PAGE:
Ten years ago, the Cassini-Huygens mission entered the Saturnian System. The Cassini spacecraft
became the first orbiter of Saturn in July 2004 and the Huygens probe landed softly on the surface
of Titan on January 2005. These historical events were made possible thanks to a strong international collaboration lead by NASA, ESA and ASI, and marked the beginning of an area of astonishing discoveries that have revolutionized our understanding of Saturn, its Ring System and its Moons.
Fundamental physical processes, only theorized before Cassini, could be observed in-situ for the first time.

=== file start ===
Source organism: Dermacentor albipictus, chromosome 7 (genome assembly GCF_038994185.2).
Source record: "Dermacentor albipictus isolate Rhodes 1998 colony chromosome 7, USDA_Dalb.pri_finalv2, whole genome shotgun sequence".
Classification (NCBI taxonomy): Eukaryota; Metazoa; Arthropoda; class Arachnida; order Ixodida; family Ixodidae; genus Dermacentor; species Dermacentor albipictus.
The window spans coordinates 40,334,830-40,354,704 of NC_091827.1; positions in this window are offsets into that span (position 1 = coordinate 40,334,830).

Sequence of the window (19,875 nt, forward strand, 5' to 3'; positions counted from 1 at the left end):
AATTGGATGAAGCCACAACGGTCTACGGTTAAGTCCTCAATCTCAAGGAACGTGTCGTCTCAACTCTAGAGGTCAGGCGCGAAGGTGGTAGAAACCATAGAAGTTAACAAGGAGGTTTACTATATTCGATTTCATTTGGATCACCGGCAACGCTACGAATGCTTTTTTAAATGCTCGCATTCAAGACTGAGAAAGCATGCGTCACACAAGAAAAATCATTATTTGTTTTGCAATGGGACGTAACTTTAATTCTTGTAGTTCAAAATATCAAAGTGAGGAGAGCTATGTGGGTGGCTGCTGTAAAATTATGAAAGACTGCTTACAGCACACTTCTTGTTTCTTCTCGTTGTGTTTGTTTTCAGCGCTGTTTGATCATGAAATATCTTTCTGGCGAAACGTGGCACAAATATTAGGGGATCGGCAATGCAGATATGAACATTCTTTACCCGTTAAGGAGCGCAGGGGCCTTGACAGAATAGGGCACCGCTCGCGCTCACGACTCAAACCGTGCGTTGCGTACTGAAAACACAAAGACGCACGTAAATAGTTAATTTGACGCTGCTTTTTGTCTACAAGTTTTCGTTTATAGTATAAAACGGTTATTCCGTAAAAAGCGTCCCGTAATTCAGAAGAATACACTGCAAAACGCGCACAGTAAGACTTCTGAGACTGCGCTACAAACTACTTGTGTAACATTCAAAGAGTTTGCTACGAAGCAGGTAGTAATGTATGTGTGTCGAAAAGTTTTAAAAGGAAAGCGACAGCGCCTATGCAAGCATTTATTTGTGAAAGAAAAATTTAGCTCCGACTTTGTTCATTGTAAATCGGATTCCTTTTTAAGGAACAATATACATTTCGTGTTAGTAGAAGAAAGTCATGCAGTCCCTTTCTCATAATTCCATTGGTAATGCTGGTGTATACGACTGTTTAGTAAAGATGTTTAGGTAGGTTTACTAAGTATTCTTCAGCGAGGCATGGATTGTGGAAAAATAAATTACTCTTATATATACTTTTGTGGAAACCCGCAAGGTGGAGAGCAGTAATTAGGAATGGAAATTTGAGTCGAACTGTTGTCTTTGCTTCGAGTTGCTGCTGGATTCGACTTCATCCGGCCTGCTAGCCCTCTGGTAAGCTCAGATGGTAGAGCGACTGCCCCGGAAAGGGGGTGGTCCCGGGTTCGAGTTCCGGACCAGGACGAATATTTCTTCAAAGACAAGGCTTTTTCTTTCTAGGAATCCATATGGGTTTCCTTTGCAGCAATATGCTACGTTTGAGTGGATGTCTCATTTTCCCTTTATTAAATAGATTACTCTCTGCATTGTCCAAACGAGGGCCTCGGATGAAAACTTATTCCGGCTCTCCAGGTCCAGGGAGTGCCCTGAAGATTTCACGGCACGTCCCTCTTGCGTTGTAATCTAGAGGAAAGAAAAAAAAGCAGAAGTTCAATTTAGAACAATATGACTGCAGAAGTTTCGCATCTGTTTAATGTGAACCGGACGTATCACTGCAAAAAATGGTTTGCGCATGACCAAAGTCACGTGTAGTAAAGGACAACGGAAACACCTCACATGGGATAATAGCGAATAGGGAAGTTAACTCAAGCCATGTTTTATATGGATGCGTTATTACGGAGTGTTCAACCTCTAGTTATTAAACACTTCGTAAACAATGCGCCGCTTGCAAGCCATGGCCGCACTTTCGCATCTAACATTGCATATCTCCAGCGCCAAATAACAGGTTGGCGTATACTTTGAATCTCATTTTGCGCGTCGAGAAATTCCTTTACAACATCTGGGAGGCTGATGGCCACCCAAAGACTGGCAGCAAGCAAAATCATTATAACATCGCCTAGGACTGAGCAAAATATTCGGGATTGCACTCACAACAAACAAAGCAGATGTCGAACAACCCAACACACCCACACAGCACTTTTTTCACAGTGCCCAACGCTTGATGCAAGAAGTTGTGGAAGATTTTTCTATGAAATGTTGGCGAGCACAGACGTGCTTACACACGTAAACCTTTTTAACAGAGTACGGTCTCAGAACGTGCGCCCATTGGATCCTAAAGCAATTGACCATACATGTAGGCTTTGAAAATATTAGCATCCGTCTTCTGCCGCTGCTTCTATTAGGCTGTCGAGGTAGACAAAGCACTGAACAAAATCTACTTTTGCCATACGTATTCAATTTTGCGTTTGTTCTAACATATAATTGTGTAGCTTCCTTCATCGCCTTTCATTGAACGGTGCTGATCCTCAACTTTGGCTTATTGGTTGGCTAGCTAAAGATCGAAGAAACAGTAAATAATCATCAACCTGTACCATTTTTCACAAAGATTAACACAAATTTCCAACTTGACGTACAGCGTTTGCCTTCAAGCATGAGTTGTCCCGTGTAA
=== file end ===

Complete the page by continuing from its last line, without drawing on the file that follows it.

Additional, a-priori completely unexpected phenomena were also discovered. A keypoint in the exploration of
the Saturnian System turned out to be its variability with seasons, that could be observed thanks to the long term baseline of the mission.
Those observations and discoveries are at the core of planetary and satellite formation and interaction, making the Cassini-Huygens achievements a fundamental reference for the decades to come in the field of Solar System and Exo-Planet exploration.
This session aims at highlighting the major discoveries of Cassini-Huygens and their significance in the broad perspective
of Giant Planet formation and evolution through a series of invited overview talks.
This session also welcomes papers that describe recent results from Cassini on the different bodies in the Saturnian system (the planet, the satellites, the rings, the magnetospehre, the interactions etc). They can describe observations, modelling effort or laboratory experiments.